Virginity is one of our biggest interests when we look for a partner. But hey, did you know that it may not even be real – at least not in the sense that we know it to be? Yeah, you read that right. And I’m here to tell you why.
It’s not even anatomically correct – it’s just a social construct.
I’m a medical student, and I can tell you that the hymen – yes the one that men are so inclined to “break” during sex on their wedding night, to release blood on the sheets to prove to themselves that they’re their partners’ “first” and have consummated the marriage properly – well, it doesn’t even exist in some women, let alone be fully intact in others. I can tell you clearly – I didn’t bleed my first time.
What is the hymen, anyway?
Basically, the hymen is a thin, membrane that is found in the external vaginal opening. It’s usually semi-lunar or doughnut shaped. So the fact that a man expects it to be something he can just penetrate through like actually “popping the cherry”, is not going to happen – that’s just not how it works.
It is in fact so thin that many activities besides sex can break it. Ever ridden a horse? Or a cycle? Yep, that can rupture the hymen too. And I’m sure you’ve all heard the stories of reconstruction. Does this mean that those who get that done are virgins again?
So why do we even use hymens to tell if someone is a virgin or not if their existence is clouded in gray areas and anatomic dependence? Virginity is a social construct, based on past traditions when there wasn’t enough knowledge about the female genitalia. But remind me, why we haven’t changed our soch even after all the research done on it?
How would you even define virginity to begin with?
Merriam-Webster defines a virgin as “a person who has not had sexual intercourse”. So, we can say that virginity is just something you “lose” when you have sex for the first time, right? Wrong.
There are way too many gaps in this definition. I mean, would this count other types of sex? What about masturbation? Why isn’t a virgin just defined as someone who hasn’t been intimate with another person before? I mean does it really need to involve sex to seal the deal?
We need to let go of the concept of virginity because, well, its very definition is nonsensical, to begin with.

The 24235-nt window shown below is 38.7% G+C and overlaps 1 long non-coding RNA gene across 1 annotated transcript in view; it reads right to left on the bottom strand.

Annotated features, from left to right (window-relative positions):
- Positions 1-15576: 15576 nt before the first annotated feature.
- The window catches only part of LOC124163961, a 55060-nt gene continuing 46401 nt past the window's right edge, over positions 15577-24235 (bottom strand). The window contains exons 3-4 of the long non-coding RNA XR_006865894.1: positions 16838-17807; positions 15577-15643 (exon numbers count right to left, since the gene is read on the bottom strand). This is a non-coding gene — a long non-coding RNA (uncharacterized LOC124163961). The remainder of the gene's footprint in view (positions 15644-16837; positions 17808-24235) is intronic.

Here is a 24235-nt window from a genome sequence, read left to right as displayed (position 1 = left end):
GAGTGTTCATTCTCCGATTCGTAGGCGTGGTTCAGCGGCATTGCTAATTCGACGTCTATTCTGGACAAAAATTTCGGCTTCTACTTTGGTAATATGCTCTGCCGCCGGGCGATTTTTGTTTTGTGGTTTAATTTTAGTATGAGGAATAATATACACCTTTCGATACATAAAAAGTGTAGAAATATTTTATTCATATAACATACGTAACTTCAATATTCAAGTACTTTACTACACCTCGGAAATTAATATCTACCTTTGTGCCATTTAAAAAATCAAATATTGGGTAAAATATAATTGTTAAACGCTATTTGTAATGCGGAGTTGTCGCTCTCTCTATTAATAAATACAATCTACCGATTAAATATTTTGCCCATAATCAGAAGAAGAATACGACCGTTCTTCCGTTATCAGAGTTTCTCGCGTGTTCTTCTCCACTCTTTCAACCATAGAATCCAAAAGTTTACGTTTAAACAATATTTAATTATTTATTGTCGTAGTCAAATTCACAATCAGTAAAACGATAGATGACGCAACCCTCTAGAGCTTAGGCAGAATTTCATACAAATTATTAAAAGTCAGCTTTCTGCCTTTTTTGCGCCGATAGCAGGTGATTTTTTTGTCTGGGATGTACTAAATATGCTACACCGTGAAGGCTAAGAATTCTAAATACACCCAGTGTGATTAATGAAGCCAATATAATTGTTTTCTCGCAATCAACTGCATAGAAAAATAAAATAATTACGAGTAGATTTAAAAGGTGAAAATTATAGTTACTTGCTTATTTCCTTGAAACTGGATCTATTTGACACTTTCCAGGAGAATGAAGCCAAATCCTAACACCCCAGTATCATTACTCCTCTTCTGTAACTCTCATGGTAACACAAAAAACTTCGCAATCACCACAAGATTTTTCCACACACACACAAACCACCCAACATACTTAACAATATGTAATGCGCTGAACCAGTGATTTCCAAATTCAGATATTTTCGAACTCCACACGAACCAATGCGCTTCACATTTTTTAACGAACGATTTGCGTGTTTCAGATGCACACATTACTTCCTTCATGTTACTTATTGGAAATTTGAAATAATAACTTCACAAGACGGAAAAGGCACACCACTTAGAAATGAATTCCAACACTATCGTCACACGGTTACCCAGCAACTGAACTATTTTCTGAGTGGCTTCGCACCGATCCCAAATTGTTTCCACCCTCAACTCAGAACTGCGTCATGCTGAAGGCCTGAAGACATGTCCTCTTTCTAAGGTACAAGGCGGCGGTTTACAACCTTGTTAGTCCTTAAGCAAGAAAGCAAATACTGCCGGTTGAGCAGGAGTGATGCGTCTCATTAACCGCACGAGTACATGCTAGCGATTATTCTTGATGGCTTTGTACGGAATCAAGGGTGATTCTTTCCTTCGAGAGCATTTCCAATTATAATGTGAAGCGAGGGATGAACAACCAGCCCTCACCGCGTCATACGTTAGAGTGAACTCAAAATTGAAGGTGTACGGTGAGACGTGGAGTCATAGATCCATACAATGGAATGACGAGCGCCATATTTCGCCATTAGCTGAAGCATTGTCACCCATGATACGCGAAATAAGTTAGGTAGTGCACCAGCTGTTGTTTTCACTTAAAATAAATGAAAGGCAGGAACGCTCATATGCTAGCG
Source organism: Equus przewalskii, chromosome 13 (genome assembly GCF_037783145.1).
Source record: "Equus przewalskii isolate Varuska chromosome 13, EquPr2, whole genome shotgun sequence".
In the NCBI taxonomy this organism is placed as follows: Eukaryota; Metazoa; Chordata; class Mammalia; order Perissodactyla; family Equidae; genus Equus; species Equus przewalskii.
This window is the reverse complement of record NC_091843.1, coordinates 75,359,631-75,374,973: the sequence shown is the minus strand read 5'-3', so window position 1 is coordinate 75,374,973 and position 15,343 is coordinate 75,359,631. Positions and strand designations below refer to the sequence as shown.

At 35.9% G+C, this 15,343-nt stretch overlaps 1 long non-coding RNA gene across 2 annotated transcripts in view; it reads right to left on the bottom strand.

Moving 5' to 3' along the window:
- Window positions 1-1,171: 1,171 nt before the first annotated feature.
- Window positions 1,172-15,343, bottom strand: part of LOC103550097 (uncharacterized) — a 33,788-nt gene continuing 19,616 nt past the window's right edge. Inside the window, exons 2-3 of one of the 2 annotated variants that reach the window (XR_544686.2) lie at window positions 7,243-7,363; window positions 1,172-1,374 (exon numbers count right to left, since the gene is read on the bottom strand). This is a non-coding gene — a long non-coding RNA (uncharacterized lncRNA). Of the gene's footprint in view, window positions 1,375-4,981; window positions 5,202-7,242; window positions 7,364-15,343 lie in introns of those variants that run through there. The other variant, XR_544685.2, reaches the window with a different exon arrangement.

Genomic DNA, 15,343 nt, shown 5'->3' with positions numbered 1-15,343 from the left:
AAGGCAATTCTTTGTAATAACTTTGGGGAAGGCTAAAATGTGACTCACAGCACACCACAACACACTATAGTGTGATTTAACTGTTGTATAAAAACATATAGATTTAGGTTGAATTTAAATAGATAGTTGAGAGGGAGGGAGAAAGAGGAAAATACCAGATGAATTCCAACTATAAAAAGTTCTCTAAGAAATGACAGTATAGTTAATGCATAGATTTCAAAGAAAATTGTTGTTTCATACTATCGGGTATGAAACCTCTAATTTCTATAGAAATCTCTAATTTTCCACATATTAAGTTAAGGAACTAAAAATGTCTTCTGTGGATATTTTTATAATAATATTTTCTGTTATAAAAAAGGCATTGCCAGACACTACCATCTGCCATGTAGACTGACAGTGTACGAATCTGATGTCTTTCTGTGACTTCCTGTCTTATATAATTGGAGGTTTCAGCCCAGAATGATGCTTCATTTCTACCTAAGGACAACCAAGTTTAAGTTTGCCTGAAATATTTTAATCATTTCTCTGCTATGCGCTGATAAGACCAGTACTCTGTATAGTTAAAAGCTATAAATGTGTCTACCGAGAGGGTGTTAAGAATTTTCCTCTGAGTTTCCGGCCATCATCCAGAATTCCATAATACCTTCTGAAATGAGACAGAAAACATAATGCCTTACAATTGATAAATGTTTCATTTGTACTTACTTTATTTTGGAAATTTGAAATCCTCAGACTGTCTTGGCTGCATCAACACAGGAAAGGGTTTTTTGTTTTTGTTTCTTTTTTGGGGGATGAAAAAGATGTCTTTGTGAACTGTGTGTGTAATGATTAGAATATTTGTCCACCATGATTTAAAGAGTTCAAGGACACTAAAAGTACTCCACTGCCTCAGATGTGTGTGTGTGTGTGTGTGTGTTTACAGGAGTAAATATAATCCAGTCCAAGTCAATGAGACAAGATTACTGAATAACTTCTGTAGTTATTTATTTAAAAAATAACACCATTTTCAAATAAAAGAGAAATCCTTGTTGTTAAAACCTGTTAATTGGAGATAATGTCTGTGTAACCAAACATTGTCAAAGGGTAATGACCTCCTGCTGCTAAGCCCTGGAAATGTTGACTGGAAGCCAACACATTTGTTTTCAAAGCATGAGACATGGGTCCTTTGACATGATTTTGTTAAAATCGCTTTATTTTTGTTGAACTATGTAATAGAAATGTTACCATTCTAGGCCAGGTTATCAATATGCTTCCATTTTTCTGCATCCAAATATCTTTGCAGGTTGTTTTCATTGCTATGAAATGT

Virginity is a sexist concept.
When we think about virginity, our interest is directed to women. But have you ever noticed how there is no equivalent to a hymen for males? Nope, we just have to trust them when we ask if they have done it before.
But God forbid women are trusted – their virginity is based on something that isn’t even reliable. Unfortunately, a woman who has lost her virginity before marriage is a slut, and if a man has lost it before, well, does anyone really even mind, let alone judge him for it? In fact, I have guy friends that come and tell me about their “conquests”, pretty much bragging about what they achieved.
A woman’s value is inversely proportional to how much sex she has – the more sex she has, the less she’s worth, while the concept of manhood is linked to sexual experience – the more sex they have, the more experienced they are.
Itna difference kyun hai bhai?
It encourages slut-shaming and rape culture.
We have attached certain behaviors and certain personality traits to virginity. I mean we all know the biggest of these – purity. So, we deem girls who haven’t had sex before marriage as “good” and “pure” and those who have as “sluts” or simply “dirty”.
This is the easiest way for society to label us as sluts while guys who do the same are “players” or “bas larkain hein“. I know girls who are so great, in every way, but because they have had sex, they are labelled “sluts” or “easy”.
At the same time, when someone is raped, society jumps to the technicality that virginity chali gayi. Why do you think sexually abused people are encouraged to stay quiet in our culture? Other than the obvious victim-blaming aspect, of course.
Up until now, I’ve been using the word “lost” to acknowledge virginity for when someone changes from a virgin to a non-virgin. But what have we really lost?
It’s just an emphasis on how to degrade women when it comes to virginity. It’s a reminder for women that we’ve lost something that we should have kept, or that we should have been “saving” ourselves.
Sex is just an experience. And in all honesty, who is anyone to tell us what we have lost and what we have gained from an experience?
All I know is – this whole concept of virginity is damaging to our society. It’s not based on anything reliable whatsoever. It encourages slut-shaming and discourages those who have been sexually abused to speak up and try to receive help. It’s a social construct that has convinced almost all of society that it is somehow related to something physical. Yeah, no. Let’s just get that straight, to avoid any confusion here on out.
Have anything to add? Let me know in the comments.
Cover image via pakistaniweddings.tumblr.com